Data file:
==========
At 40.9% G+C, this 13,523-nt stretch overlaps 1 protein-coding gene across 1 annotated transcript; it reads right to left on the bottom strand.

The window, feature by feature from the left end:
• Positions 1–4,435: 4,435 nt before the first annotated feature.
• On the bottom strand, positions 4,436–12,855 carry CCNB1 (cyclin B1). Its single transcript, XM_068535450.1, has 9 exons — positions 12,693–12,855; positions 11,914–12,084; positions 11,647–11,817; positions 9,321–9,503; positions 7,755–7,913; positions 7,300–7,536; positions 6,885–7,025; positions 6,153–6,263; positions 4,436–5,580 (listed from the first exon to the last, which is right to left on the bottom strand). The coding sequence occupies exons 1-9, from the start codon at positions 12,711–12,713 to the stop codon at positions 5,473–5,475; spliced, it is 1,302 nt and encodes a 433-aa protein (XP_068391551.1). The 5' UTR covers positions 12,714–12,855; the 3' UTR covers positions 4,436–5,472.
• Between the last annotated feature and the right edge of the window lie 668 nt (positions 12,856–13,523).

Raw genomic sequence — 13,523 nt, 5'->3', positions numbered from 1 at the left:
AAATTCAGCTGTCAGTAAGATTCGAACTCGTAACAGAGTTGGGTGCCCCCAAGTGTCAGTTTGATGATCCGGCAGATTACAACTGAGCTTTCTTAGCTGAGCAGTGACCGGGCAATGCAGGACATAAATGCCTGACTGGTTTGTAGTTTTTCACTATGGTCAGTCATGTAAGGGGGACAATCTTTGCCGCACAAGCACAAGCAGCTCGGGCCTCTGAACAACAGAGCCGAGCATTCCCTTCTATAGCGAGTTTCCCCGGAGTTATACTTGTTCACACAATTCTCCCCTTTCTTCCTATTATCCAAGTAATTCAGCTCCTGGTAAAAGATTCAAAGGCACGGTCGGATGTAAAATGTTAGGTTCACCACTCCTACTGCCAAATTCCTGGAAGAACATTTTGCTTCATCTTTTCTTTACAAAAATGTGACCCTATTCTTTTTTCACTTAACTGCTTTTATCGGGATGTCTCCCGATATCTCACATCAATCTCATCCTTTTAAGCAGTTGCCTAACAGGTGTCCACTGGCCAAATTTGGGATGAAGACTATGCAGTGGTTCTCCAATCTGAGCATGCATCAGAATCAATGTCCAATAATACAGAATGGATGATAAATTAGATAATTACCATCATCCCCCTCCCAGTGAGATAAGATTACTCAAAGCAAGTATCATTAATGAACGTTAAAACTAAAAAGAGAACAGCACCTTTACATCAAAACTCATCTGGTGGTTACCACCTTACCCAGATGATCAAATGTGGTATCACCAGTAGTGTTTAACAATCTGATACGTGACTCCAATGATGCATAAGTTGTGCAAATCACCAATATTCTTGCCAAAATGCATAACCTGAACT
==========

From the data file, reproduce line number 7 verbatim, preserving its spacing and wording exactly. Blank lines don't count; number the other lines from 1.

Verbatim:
AAATTCAGCTGTCAGTAAGATTCGAACTCGTAACAGAGTTGGGTGCCCCCAAGTGTCAGTTTGATGATCCGGCAGATTACAACTGAGCTTTCTTAGCTGAGCAGTGACCGGGCAATGCAGGACATAAATGCCTGACTGGTTTGTAGTTTTTCACTATGGTCAGTCATGTAAGGGGGACAATCTTTGCCGCACAAGCACAAGCAGCTCGGGCCTCTGAACAACAGAGCCGAGCATTCCCTTCTATAGCGAGTTTCCCCGGAGTTATACTTGTTCACACAATTCTCCCCTTTCTTCCTATTATCCAAGTAATTCAGCTCCTGGTAAAAGATTCAAAGGCACGGTCGGATGTAAAATGTTAGGTTCACCACTCCTACTGCCAAATTCCTGGAAGAACATTTTGCTTCATCTTTTCTTTACAAAAATGTGACCCTATTCTTTTTTCACTTAACTGCTTTTATCGGGATGTCTCCCGATATCTCACATCAATCTCATCCTTTTAAGCAGTTGCCTAACAGGTGTCCACTGGCCAAATTTGGGATGAAGACTATGCAGTGGTTCTCCAATCTGAGCATGCATCAGAATCAATGTCCAATAATACAGAATGGATGATAAATTAGATAATTACCATCATCCCCCTCCCAGTGAGATAAGATTACTCAAAGCAAGTATCATTAATGAACGTTAAAACTAAAAAGAGAACAGCACCTTTACATCAAAACTCATCTGGTGGTTACCACCTTACCCAGATGATCAAATGTGGTATCACCAGTAGTGTTTAACAATCTGATACGTGACTCCAATGATGCATAAGTTGTGCAAATCACCAATATTCTTGCCAAAATGCATAACCTGAACT